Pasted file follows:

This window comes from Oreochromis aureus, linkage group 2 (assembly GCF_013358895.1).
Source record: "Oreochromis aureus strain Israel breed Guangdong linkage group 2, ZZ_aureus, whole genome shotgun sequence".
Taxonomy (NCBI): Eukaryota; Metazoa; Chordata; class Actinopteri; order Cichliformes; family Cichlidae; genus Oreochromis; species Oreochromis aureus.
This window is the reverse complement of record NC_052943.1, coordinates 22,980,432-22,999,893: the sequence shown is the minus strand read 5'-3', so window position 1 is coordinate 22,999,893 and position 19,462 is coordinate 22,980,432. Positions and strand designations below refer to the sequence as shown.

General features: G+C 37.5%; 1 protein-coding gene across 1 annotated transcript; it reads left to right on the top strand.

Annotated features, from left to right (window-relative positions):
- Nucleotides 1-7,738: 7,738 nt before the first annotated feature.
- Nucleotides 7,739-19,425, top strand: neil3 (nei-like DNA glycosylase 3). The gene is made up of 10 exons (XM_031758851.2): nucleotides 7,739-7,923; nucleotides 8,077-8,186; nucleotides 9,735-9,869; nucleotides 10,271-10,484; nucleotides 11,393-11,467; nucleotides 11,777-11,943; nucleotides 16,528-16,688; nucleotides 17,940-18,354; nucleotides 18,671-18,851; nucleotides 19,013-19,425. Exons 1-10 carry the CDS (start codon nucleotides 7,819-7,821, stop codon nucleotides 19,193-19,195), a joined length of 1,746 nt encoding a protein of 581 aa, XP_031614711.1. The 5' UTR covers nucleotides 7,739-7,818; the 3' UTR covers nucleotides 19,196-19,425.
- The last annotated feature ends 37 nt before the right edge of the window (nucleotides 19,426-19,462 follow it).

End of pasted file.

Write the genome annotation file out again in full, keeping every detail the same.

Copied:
This window comes from Oreochromis aureus, linkage group 2 (assembly GCF_013358895.1).
Source record: "Oreochromis aureus strain Israel breed Guangdong linkage group 2, ZZ_aureus, whole genome shotgun sequence".
Taxonomy (NCBI): Eukaryota; Metazoa; Chordata; class Actinopteri; order Cichliformes; family Cichlidae; genus Oreochromis; species Oreochromis aureus.
This window is the reverse complement of record NC_052943.1, coordinates 22,980,432-22,999,893: the sequence shown is the minus strand read 5'-3', so window position 1 is coordinate 22,999,893 and position 19,462 is coordinate 22,980,432. Positions and strand designations below refer to the sequence as shown.

General features: G+C 37.5%; 1 protein-coding gene across 1 annotated transcript; it reads left to right on the top strand.

Annotated features, from left to right (window-relative positions):
- Nucleotides 1-7,738: 7,738 nt before the first annotated feature.
- Nucleotides 7,739-19,425, top strand: neil3 (nei-like DNA glycosylase 3). The gene is made up of 10 exons (XM_031758851.2): nucleotides 7,739-7,923; nucleotides 8,077-8,186; nucleotides 9,735-9,869; nucleotides 10,271-10,484; nucleotides 11,393-11,467; nucleotides 11,777-11,943; nucleotides 16,528-16,688; nucleotides 17,940-18,354; nucleotides 18,671-18,851; nucleotides 19,013-19,425. Exons 1-10 carry the CDS (start codon nucleotides 7,819-7,821, stop codon nucleotides 19,193-19,195), a joined length of 1,746 nt encoding a protein of 581 aa, XP_031614711.1. The 5' UTR covers nucleotides 7,739-7,818; the 3' UTR covers nucleotides 19,196-19,425.
- The last annotated feature ends 37 nt before the right edge of the window (nucleotides 19,426-19,462 follow it).